If you know where the bathroom is in every store you walk into, you probably have overactive bladder.
If you hate flying because you always need to get up to use the bathroom, you probably have overactive bladder.
If you try to drink less in order to reduce how often you go to the bathroom, you probably have overactive bladder.
If you don’t get a good night’s sleep because you keep getting urges to urinate, you probably have overactive bladder.
Many, a lot, an extreme amount, tons of people deal with overactive bladder. Did I make that clear? A lot of humans have overactive bladder. This is when you feel like you have to urinate often and/or your urges to urinate are strong day or night. This can make you feel like you might have a urinary tract infection, or it could be anywhere from a nuisance to a life-changing problem.
If you have overactive bladder, you’ve probably gone to your primary care doctor or a urologist. You’ve been given a medication, maybe even the same medication that your friend with the same symptoms is using. It works for them, but not for you. And now you are annoyed.
Does your doctor know what they are doing? Yes.
Is something wrong with you? No.
Overactive bladder is a cluster of symptoms that are a common denominator in many different diagnoses.
You can have overactive bladder because of the following reasons:
- Neurogenic bladder
- Interstitial Cystitis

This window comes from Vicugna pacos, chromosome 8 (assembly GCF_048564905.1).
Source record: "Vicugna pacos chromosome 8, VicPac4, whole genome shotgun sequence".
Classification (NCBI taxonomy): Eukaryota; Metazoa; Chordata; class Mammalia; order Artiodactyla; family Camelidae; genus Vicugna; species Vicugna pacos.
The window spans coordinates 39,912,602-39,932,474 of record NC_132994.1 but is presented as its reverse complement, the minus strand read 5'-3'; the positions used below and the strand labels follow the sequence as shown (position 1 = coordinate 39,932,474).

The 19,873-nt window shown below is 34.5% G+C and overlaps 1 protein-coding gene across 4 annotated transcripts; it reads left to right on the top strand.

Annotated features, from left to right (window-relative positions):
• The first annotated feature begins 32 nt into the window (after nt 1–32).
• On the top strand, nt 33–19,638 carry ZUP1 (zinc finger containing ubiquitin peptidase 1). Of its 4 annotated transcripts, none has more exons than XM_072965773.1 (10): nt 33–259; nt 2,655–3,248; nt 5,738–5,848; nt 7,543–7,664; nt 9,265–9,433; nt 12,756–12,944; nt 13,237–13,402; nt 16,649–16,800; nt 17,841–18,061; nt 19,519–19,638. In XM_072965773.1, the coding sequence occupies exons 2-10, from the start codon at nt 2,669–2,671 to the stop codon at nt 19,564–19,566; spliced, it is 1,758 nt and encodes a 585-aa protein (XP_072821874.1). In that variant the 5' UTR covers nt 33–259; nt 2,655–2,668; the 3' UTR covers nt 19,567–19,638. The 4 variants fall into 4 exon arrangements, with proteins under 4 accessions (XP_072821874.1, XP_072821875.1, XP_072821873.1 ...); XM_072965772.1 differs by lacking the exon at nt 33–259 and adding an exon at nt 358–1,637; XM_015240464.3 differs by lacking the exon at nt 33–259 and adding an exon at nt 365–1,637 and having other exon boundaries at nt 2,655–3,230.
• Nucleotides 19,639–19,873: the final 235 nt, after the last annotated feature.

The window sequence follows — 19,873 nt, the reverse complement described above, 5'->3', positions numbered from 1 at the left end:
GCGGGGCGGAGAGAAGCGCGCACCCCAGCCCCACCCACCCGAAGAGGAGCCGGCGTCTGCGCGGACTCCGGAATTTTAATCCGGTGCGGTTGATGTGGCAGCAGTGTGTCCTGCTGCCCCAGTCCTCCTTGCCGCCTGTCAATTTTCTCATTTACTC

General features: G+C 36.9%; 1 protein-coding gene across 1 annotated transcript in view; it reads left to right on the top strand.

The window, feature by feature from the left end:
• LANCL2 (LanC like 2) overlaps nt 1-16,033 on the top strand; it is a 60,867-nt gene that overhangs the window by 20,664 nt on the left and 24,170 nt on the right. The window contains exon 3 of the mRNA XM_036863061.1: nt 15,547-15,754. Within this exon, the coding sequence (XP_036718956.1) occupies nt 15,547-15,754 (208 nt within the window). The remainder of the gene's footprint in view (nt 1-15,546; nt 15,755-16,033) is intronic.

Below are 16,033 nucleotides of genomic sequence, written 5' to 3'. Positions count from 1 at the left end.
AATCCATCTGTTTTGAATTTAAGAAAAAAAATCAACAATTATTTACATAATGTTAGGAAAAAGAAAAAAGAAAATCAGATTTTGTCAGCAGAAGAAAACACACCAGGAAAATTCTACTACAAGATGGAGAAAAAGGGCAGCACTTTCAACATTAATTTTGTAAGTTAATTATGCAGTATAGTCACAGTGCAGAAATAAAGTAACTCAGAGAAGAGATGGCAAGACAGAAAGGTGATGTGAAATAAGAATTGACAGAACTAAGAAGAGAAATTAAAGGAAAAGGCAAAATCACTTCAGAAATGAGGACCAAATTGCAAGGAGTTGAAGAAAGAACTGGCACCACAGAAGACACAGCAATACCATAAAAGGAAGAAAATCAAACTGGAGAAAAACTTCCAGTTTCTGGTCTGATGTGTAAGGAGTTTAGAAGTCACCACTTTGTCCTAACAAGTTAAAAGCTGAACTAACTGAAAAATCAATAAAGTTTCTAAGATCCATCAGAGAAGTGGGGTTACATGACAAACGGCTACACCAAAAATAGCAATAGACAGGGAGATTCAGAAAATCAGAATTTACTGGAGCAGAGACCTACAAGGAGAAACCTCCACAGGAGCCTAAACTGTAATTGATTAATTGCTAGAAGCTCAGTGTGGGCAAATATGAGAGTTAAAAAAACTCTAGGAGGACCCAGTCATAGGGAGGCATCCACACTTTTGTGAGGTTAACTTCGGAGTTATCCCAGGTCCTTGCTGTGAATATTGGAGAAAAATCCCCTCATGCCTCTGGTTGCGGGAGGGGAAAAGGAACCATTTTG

- Hormone reduction
- Poor muscle function
- And more! (Am I selling you on this?!?)
The dilemma with overactive bladder is that it has a variety of root causes and therefore effective treatments will vary from patient to patient. The American Urological Association (AUA) has guidelines for how to assess, diagnose and treat overactive bladder. We use this guidance to treat patients.
So, when twenty things can cause the same symptoms, it takes some careful assessment to determine the best treatment approaches. Your friend might need a different treatment than you. That is why this is tricky. If a treatment doesn’t work, there is a high likelihood for patients to stop treatment or assume that there are few other options. What patients do not often know is that there is typically always a next option.
This is why Urology Austin has put a new program into place: The Overactive Bladder (OAB) Navigation Pathway.
We now provide you with an advocate to guide you through the, sometimes confusing, jungle that is overactive bladder treatments.
Think of the overactive bladder navigators as your personal advocates. You see your doctor. They assess you. Your physician determines the most appropriate treatment. Over the next few weeks or months you get a call from your navigator. The navigator asks how you’re responding to your treatment. Are you having any side effects, any questions, any requests? It’s a telephone check in about your overactive bladder. This feedback is relayed back to your doctor. Based on this information, your doctor can take action, if necessary.
The purpose of this program is to keep the patient satisfied, improve outcomes with overactive bladder treatment and to improve the way medicine is practiced.
Why is this better care?
- We check in with you.
- We have time on the phone.
- We want you to see positive results.
- You don’t have to wait to tell your doctor your results or changes.
- You get better faster.
Written by Sara Sauder, PT, DPT
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